• "I do not do it. I do not want my credibility to be called into question. My advice should be based on what is best for the client, not what will enhance my investment," says John D. Fanburg, Esq., chair of WolfBlock's Health Law Practice Group and managing partner of the firm's Roseland, N.J., office.

Incentive or Independence?
Hospital Offers ASC-bound Surgeons More Control
In an effort to defuse the competition that a proposed freestanding surgery center would create, a California hospital is offering surgeons attached to the project a greater share of control over its own ORs.

Petaluma Valley Hospital in Petaluma, Calif., has presented 18 doctors with a contract that would give them partial management and administration over the hospital's surgical operations as well as increased compensation for the procedures they perform there. In exchange, the contract would require the doctors to relinquish financial interests or participation in any ambulatory surgery center.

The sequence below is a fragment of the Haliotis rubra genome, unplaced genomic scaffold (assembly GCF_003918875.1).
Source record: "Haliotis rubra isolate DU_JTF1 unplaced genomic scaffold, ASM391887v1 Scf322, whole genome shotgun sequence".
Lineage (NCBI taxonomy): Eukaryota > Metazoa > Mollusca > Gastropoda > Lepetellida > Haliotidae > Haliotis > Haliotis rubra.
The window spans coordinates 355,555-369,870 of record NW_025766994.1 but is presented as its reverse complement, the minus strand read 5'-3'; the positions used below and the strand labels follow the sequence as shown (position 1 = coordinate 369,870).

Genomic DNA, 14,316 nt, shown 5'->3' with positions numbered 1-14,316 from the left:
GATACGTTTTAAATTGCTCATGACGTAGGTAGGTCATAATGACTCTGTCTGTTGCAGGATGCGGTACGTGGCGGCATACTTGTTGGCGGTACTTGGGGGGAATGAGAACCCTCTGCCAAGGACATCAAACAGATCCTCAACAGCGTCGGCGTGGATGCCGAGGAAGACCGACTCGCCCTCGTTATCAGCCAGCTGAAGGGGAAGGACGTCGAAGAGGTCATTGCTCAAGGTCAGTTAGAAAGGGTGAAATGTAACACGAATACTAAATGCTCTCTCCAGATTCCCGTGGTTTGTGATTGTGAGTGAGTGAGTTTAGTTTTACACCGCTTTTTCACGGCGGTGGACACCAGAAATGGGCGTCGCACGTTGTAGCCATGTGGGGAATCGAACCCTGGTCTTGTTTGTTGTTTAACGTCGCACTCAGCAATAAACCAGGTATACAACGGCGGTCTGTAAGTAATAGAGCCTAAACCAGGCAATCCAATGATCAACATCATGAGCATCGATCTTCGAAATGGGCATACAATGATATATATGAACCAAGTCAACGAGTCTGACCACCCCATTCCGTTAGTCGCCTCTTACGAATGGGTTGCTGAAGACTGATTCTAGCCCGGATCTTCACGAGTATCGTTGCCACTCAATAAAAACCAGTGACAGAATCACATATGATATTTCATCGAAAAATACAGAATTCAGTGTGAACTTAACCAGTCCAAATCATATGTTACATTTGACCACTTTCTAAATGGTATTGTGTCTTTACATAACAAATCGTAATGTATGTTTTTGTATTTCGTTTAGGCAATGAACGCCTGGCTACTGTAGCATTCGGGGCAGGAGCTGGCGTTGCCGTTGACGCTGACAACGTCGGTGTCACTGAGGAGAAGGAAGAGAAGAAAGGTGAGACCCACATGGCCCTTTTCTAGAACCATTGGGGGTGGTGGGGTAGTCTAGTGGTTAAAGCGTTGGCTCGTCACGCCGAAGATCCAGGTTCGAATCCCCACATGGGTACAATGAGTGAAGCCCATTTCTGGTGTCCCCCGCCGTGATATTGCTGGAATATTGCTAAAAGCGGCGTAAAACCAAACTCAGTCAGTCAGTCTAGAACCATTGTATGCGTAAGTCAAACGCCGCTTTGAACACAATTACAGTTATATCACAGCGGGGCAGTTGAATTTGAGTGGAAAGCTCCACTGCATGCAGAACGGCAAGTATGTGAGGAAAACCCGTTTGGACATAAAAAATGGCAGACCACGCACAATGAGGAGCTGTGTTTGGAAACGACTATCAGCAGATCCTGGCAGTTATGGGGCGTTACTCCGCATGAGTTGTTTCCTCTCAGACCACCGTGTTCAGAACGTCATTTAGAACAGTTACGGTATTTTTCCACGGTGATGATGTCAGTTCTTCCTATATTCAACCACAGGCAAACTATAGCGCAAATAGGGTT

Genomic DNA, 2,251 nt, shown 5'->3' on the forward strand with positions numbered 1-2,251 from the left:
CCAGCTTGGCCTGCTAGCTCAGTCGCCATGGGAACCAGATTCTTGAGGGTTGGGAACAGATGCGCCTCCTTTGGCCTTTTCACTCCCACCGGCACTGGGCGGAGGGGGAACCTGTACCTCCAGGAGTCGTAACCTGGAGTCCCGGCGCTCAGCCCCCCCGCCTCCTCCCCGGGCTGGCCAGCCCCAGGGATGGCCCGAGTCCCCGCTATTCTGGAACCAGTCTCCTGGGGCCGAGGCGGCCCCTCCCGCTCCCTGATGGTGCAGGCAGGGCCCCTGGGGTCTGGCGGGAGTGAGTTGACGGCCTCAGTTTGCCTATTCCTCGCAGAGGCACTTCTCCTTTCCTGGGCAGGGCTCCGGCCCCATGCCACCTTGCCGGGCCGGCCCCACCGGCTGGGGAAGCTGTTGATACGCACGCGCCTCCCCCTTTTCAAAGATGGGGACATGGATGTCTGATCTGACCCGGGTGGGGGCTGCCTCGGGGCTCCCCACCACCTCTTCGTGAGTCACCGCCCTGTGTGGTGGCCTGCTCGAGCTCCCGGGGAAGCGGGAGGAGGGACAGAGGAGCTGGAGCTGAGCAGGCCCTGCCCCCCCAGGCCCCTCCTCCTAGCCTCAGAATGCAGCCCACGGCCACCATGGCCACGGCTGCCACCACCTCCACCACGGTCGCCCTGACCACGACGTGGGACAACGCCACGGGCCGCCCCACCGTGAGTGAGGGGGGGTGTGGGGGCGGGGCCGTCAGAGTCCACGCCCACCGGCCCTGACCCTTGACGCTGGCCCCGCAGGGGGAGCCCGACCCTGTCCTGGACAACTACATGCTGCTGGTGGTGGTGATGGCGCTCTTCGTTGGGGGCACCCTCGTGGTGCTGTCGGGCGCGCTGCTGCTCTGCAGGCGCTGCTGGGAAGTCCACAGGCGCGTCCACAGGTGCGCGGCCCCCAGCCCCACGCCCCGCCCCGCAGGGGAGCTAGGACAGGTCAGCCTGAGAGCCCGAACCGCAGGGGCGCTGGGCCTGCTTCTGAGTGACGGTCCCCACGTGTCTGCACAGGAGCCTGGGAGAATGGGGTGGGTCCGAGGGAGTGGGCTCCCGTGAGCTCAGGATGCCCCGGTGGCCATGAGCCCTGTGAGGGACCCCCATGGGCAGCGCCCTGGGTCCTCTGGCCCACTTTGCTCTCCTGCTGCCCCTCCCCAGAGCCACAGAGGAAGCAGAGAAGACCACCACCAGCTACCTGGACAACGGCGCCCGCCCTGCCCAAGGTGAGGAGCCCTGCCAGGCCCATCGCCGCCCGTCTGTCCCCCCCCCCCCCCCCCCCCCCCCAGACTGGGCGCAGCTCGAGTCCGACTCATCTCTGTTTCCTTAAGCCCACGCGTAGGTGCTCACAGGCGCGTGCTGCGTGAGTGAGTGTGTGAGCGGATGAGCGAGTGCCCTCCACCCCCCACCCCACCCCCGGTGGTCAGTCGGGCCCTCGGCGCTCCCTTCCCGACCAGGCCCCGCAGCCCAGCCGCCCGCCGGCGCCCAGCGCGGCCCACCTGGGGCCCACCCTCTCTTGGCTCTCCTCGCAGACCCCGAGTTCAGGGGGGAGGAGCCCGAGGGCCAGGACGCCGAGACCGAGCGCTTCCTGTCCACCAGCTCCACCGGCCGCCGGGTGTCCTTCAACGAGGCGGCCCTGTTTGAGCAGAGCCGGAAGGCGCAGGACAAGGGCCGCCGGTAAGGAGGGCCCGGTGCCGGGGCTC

The offer follows the doctors' 2007 request to build an affiliated surgery center on the hospital's campus — a request that was denied by St. Joseph Health System, which operates Petaluma Valley Hospital — and their continuing search for a suitable site.

A hospital official says at least 10 doctors would need to agree to the contract in order to close the deal.

— David Bernard

Study Examines Physician-Owners' Referrals
Physicians who have strong relationships with physician-owned ASCs send nearly half of their Medicaid patients to hospital outpatient departments for surgery instead of to ASCs, according to a study published online by the journal Health Affairs last month. With ASCs accommodating the higher-paying commercial payor cases, hospitals are as a result missing out on the profitable cases which would help to subsidize the cost of treating Medicaid and uninsured patients, say researchers.

Researchers found that Medicaid covers 11 percent of patients in the region studied, but that only 3 percent of the cases handled by the area's physician-owned ASCs involved Medicaid patients.

— Kent Steinriede

In the Know